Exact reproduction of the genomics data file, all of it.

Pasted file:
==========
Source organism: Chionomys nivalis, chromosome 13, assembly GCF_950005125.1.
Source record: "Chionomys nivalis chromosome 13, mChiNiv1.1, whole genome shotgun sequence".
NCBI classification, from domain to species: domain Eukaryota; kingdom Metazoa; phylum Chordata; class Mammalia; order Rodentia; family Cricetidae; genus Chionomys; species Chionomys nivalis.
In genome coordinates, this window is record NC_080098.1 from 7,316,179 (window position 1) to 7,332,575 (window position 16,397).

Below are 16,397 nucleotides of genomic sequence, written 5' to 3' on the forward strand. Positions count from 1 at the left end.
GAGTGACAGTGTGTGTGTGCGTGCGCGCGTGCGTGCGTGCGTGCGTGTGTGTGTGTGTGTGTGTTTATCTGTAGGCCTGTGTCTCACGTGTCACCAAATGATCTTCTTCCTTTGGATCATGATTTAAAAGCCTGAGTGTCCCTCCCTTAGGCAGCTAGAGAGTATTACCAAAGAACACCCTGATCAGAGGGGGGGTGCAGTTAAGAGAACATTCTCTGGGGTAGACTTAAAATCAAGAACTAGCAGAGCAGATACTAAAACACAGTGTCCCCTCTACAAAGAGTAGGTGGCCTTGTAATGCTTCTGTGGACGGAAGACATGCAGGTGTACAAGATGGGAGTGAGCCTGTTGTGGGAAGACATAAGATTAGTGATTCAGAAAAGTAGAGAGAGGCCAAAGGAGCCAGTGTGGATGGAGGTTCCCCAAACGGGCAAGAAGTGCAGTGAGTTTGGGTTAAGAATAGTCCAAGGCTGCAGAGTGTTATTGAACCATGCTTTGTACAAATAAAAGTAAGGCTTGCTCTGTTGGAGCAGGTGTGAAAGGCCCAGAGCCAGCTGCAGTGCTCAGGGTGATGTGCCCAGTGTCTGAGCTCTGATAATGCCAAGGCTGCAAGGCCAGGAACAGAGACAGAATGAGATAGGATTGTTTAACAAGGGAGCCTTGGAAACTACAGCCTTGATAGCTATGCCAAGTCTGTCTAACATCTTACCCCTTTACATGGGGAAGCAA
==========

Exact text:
Source organism: Chionomys nivalis, chromosome 13, assembly GCF_950005125.1.
Source record: "Chionomys nivalis chromosome 13, mChiNiv1.1, whole genome shotgun sequence".
NCBI classification, from domain to species: domain Eukaryota; kingdom Metazoa; phylum Chordata; class Mammalia; order Rodentia; family Cricetidae; genus Chionomys; species Chionomys nivalis.
In genome coordinates, this window is record NC_080098.1 from 7,316,179 (window position 1) to 7,332,575 (window position 16,397).

Below are 16,397 nucleotides of genomic sequence, written 5' to 3' on the forward strand. Positions count from 1 at the left end.
GAGTGACAGTGTGTGTGTGCGTGCGCGCGTGCGTGCGTGCGTGCGTGTGTGTGTGTGTGTGTGTTTATCTGTAGGCCTGTGTCTCACGTGTCACCAAATGATCTTCTTCCTTTGGATCATGATTTAAAAGCCTGAGTGTCCCTCCCTTAGGCAGCTAGAGAGTATTACCAAAGAACACCCTGATCAGAGGGGGGGTGCAGTTAAGAGAACATTCTCTGGGGTAGACTTAAAATCAAGAACTAGCAGAGCAGATACTAAAACACAGTGTCCCCTCTACAAAGAGTAGGTGGCCTTGTAATGCTTCTGTGGACGGAAGACATGCAGGTGTACAAGATGGGAGTGAGCCTGTTGTGGGAAGACATAAGATTAGTGATTCAGAAAAGTAGAGAGAGGCCAAAGGAGCCAGTGTGGATGGAGGTTCCCCAAACGGGCAAGAAGTGCAGTGAGTTTGGGTTAAGAATAGTCCAAGGCTGCAGAGTGTTATTGAACCATGCTTTGTACAAATAAAAGTAAGGCTTGCTCTGTTGGAGCAGGTGTGAAAGGCCCAGAGCCAGCTGCAGTGCTCAGGGTGATGTGCCCAGTGTCTGAGCTCTGATAATGCCAAGGCTGCAAGGCCAGGAACAGAGACAGAATGAGATAGGATTGTTTAACAAGGGAGCCTTGGAAACTACAGCCTTGATAGCTATGCCAAGTCTGTCTAACATCTTACCCCTTTACATGGGGAAGCAA